San Francisco Opera’s premiere of George Frideric Handel’s baroque masterpiece Xerxes is the high point of the company’s fall season to date─one of those rare opera moments where music, singing, acting, and staging all come together to create magic. Xerxes (Serse in the original Italian), dating to 1738, is an opera bursting with beautiful music and a positively twisted love plot. The opera is very loosely based on King Xerxes I of Persia, though there is next to nothing in the libretto or music that recalls that setting. If you haven’t seen a Baroque opera before, this production of Xerxes, which is the most light-hearted of all Handel’s operas, is delightful in all regards. Nicholas Hytner’s production, directed by Michael Walling, originates from English National Opera 1985 production and was last seen in 2010 at the Houston Grand Opera.
On opening day, Principal Guest Conductor/harpsichordist Patrick Summers, who last appeared at SF Opera in September conducting the world premiere of Heart of a Soldier, was exceptional as was the San Francisco Opera Orchestra. Summers played his harpsichord for some of the recitatives along with David Kadarauch, principal cellist. Xerxes is well-known for having been sung originally by a castrato and the role is now usually performed by a mezzo-soprano, contralto or countertenor. Mezzo soprano Susan Graham who specializes in castrati roles was a perfect “Xerxes. ” She was joined by countertenor David Daniels as “Arsamenes,” soprano Lisette Oropesa (Romilda), soprano Heidi Stober as “Atalanta,” contralto Sonia Prina as “Amastris,” Waynes Tigges as “Ariodates, and Michael Sumuel as “Elviro,” and they all put their own stamp on the arias and recitatives. Susan Graham, David Daniels, Heidi Stober and Sonia Prina sang these roles in Houston and were exceptional together again in San Francisco.
The opera began with a clever and humorous touch: at the starting overture, the characters ran out on stage, one by one, as a projected placard on the curtain behind them explained to the audience in a single sentence who they are and what their relationship in this love romp is. King Xerxes is chasing Romidle (his servant Artiodate’s daughter) but she loves Xerxes’ brother, Arsamene, who also loves her. Romilda’s sister, Atalanta, also wants Arasmene, in large part to have some of what her sister has. Amastre, is engaged to Xerxes but he has betrayed her and she returns disguised as man to spy on him. It’s romantic chaos, not to mention tests of sisterly and brotherly love and rank and loyalty as these characters plot, scheme, align with and betray each other, all hoping to end up with their true love. In the end, Arsamene and Romilda are wed and Xerxes’ love is unrequited love.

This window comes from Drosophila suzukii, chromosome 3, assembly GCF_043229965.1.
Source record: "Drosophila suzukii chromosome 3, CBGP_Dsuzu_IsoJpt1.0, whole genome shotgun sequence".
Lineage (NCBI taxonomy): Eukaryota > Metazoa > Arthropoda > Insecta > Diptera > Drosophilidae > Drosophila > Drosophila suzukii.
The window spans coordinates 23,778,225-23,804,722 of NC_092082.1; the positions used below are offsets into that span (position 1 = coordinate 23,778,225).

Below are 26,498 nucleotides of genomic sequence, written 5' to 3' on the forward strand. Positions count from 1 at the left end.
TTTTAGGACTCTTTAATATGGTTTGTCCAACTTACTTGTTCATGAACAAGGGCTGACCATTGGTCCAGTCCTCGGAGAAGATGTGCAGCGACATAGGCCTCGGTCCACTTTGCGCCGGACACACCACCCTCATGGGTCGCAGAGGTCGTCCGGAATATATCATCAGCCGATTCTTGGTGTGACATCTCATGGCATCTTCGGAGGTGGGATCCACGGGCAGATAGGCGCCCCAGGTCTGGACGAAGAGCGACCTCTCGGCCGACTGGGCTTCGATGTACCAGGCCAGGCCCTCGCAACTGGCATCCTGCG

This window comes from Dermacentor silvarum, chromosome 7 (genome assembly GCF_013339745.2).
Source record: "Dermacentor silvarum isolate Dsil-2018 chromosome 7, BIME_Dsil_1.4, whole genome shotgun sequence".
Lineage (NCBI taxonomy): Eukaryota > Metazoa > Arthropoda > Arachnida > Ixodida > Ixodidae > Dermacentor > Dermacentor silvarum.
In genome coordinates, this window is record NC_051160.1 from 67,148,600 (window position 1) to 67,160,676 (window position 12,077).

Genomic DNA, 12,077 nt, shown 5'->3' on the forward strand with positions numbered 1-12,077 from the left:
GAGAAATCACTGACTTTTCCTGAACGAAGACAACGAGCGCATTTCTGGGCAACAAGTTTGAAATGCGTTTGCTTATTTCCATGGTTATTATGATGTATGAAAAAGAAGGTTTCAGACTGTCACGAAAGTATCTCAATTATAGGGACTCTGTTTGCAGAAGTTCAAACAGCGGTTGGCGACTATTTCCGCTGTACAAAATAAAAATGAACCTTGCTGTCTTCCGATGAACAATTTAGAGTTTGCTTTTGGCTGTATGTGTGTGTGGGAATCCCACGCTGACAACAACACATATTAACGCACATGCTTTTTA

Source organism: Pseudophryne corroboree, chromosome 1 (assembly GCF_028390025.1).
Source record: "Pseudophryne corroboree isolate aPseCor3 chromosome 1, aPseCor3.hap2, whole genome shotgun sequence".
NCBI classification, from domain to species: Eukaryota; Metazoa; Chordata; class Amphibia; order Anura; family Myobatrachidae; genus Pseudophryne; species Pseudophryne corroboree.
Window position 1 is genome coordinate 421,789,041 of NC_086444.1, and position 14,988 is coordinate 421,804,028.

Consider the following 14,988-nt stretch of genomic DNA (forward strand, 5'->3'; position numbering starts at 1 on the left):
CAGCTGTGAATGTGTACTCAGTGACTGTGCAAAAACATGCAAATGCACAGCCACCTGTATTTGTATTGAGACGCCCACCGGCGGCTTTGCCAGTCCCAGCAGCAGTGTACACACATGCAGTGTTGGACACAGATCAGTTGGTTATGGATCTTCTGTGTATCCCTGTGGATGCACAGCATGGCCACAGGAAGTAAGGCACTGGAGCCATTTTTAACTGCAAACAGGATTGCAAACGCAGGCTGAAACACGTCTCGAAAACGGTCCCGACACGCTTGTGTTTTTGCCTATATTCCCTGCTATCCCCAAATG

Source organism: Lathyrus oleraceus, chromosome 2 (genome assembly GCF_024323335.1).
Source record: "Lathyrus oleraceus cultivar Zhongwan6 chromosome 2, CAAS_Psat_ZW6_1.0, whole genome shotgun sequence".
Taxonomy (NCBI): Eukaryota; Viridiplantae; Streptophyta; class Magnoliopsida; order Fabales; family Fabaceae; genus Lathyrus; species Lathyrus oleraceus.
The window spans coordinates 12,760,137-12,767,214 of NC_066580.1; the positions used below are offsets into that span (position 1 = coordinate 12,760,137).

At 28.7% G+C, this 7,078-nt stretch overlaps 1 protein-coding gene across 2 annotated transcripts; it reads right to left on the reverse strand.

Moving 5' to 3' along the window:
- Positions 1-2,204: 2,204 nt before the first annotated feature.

The opera’s action has been transported from King Xerxes’ Persia, circa 475 B.C. to London’s Vauxhall Gardens, the center of fashionable London in the early 18th century, which was Handel’s time. David Fielding’s set is brilliant. Executed in tones of creme and green, it evokes both the historical period it is referencing and the sophisticated vibe of a Veranda magazine spread. It includes many artifacts and references to the Middle East─a region considered exotic, fascinating and dangerous in 18th century London. During this era, England was captivated by the Grand Tour and pleasure gardens like Vauxhall would have displayed all types of artifacts and botanical specimens too. In this set, you’ll see an enormous winged lion topiary recalling the sculptures of Persepolis and a fascinating model of a famous bridge designed for King Xerxes to span the Hellespont (or Dardanelles) which allowed Xerxes and his Persian army to cross from Asia to Europe and invade Greece in 480 B.C. What a surprise when the bridge collapses onstage, mirroring an obscure moment in ancient history that aficionados of historian Herodotus have all but memorized.
Musically, Xerxes is known nowadays mostly for its intoxicating aria “Ombra mai fu,” which is an ode in the form of a song to a tree that Xerxes loved. Whenever I hear this aria I envision the huge tree from Iranian artist Shirin Neshat’s 2002 video installation “Tooba” (the feminine Tree of Paradise cited in the Qur’an) instead of the puny ornamental potted stick tree in this staging. Despite the tree, the four minute aria was sung vibrantly by Graham but her voice did not project well due to her position on stage. Throughout the opera, Graham was in top form, particularly when paired in aria with counter-tenor David Daniels.
American sopranos Heidi Stober as “Atalanta” and Lisette Oropesa, who makes her San Francisco Opera debut as “Romilda” were fabulous in both their comedic presence and their hilarious dueling recitative arias expressing their love for Arsamenes were a joy to listen to even in multiple iterations because of the richness of their coloraturas. Special mention goes to Michael Summel who charmed all in his debut as “Elviro,” Arsamentes’ lumbering servant who dons a dress and bonnet and poses as a flower seller.
Xerxes runs three hours and forty minutes, with two intermissions, but the time seems to fly.
Details: Xerxes is at the War Memorial Opera House, 301 Van Ness Ave., San Francisco. Tickets are $29 to $330. Information: www.sfopera.com. Click to purchase tickets on-line:
Wednesday, November 16, 7:00 pm
Saturday, November 19th, 7:30 pm